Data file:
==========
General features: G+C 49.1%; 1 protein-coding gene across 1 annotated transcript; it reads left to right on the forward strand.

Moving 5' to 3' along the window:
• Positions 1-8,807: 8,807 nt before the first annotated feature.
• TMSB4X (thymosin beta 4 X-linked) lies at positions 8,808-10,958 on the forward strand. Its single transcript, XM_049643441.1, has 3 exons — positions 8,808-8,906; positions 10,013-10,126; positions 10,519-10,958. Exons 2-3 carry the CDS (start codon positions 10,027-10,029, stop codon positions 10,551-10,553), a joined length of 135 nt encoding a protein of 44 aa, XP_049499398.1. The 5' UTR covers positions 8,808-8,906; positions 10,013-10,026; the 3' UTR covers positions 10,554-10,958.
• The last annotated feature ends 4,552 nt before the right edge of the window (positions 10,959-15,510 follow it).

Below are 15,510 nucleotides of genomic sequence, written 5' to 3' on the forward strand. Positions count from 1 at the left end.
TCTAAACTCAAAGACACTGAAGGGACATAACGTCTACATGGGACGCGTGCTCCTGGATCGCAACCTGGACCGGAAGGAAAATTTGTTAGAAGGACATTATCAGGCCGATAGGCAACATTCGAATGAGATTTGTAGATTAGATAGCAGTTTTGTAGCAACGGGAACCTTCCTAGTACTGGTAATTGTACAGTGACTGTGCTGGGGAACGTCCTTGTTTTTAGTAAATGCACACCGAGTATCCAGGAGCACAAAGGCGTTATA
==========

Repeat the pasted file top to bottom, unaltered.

General features: G+C 49.1%; 1 protein-coding gene across 1 annotated transcript; it reads left to right on the forward strand.

Moving 5' to 3' along the window:
• Positions 1-8,807: 8,807 nt before the first annotated feature.
• TMSB4X (thymosin beta 4 X-linked) lies at positions 8,808-10,958 on the forward strand. Its single transcript, XM_049643441.1, has 3 exons — positions 8,808-8,906; positions 10,013-10,126; positions 10,519-10,958. Exons 2-3 carry the CDS (start codon positions 10,027-10,029, stop codon positions 10,551-10,553), a joined length of 135 nt encoding a protein of 44 aa, XP_049499398.1. The 5' UTR covers positions 8,808-8,906; positions 10,013-10,026; the 3' UTR covers positions 10,554-10,958.
• The last annotated feature ends 4,552 nt before the right edge of the window (positions 10,959-15,510 follow it).

Below are 15,510 nucleotides of genomic sequence, written 5' to 3' on the forward strand. Positions count from 1 at the left end.
TCTAAACTCAAAGACACTGAAGGGACATAACGTCTACATGGGACGCGTGCTCCTGGATCGCAACCTGGACCGGAAGGAAAATTTGTTAGAAGGACATTATCAGGCCGATAGGCAACATTCGAATGAGATTTGTAGATTAGATAGCAGTTTTGTAGCAACGGGAACCTTCCTAGTACTGGTAATTGTACAGTGACTGTGCTGGGGAACGTCCTTGTTTTTAGTAAATGCACACCGAGTATCCAGGAGCACAAAGGCGTTATA